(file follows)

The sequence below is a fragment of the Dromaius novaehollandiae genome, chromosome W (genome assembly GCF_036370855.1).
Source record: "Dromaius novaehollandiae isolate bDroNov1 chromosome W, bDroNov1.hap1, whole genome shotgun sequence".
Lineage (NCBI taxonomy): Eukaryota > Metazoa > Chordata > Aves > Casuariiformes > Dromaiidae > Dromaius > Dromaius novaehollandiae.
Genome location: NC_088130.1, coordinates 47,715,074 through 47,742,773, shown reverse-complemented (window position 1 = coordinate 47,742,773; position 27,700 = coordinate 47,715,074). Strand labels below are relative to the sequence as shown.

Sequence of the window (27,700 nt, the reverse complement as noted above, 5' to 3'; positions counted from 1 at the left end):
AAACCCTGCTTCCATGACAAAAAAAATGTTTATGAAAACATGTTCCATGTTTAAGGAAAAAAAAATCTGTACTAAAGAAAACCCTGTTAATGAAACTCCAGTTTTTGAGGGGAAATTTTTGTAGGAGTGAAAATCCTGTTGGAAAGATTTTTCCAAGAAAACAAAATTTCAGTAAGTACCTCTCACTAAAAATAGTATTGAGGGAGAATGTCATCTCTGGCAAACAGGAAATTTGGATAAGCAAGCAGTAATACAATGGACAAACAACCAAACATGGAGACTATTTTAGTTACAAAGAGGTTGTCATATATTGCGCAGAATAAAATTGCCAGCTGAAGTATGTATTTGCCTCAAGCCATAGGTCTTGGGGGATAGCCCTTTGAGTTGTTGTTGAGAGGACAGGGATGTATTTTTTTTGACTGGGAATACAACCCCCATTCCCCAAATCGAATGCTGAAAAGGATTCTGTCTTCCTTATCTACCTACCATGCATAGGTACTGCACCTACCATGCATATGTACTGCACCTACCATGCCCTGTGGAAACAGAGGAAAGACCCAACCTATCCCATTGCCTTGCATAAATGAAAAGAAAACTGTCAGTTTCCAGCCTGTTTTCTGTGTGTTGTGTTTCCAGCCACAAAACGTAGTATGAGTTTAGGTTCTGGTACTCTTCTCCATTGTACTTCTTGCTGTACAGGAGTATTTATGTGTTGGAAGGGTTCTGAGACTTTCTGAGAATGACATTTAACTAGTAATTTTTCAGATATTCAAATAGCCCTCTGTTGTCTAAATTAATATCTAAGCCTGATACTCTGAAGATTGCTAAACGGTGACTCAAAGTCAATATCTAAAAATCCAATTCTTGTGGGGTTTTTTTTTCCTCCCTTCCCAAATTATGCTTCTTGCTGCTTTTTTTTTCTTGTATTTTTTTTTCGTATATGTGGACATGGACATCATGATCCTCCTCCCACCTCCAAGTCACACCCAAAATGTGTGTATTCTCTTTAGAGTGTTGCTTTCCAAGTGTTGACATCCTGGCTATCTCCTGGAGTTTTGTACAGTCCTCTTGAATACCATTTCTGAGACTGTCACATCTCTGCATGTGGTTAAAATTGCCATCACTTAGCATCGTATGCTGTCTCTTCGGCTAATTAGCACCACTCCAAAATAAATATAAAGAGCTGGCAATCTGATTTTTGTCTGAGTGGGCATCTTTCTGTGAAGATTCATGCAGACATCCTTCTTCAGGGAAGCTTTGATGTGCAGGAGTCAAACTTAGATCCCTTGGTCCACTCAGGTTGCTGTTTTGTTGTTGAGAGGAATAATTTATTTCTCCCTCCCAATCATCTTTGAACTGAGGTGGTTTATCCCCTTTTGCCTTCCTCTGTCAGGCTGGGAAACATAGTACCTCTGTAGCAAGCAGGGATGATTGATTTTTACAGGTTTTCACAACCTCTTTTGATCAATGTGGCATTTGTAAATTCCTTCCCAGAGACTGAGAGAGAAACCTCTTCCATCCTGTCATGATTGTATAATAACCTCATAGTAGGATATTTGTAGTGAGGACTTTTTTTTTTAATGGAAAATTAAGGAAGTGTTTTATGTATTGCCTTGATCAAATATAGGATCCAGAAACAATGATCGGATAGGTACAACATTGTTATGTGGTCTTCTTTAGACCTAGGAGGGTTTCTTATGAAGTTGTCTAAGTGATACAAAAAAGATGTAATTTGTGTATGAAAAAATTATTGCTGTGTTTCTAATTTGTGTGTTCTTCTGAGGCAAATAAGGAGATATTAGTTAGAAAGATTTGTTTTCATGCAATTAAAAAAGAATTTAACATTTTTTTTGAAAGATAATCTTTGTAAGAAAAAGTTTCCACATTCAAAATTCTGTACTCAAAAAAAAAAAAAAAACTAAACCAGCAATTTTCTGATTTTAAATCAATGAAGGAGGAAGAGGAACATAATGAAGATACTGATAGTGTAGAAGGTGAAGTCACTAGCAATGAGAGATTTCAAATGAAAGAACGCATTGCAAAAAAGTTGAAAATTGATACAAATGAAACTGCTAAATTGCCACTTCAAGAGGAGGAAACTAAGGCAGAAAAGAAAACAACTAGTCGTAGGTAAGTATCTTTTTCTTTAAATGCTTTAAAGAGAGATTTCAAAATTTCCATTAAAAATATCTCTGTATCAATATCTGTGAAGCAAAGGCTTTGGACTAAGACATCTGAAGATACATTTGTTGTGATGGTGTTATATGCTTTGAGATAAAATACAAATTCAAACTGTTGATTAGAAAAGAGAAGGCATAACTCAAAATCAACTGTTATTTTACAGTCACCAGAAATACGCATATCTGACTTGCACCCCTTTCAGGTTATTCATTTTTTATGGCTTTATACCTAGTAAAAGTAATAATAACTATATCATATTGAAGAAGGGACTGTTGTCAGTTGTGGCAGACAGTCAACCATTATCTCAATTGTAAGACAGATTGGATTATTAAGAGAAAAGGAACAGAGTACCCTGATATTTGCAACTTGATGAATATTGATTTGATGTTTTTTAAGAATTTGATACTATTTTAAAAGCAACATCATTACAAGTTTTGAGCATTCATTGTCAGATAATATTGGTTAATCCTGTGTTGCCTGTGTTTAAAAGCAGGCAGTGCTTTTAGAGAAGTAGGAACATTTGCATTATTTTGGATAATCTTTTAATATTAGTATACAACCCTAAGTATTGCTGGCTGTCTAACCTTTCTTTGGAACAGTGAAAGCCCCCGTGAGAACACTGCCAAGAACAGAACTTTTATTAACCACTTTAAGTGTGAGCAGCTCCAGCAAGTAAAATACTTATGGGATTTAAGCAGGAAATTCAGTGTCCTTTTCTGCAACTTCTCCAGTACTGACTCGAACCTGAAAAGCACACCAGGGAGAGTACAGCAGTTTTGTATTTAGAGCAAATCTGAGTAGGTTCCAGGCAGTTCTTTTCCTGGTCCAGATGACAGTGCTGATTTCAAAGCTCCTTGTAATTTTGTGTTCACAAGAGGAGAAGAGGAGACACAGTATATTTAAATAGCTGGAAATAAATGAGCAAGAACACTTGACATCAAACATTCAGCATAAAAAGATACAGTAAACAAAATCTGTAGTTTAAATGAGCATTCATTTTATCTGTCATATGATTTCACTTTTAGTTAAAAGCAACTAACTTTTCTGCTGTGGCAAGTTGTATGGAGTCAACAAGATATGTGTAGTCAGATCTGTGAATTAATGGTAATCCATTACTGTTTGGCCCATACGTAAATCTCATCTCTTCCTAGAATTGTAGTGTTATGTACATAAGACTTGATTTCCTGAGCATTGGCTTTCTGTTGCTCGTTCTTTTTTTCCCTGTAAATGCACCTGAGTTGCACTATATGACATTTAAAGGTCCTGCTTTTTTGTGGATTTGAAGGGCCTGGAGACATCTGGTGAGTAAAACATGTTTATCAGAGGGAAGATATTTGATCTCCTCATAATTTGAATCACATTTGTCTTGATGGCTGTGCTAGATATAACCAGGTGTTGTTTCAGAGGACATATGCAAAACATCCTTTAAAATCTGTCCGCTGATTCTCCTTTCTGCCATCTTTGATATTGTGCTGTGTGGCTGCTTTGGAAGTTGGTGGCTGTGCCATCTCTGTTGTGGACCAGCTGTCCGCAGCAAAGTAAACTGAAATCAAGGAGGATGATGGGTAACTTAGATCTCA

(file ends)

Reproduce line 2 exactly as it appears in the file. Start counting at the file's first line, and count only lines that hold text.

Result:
Source record: "Dromaius novaehollandiae isolate bDroNov1 chromosome W, bDroNov1.hap1, whole genome shotgun sequence".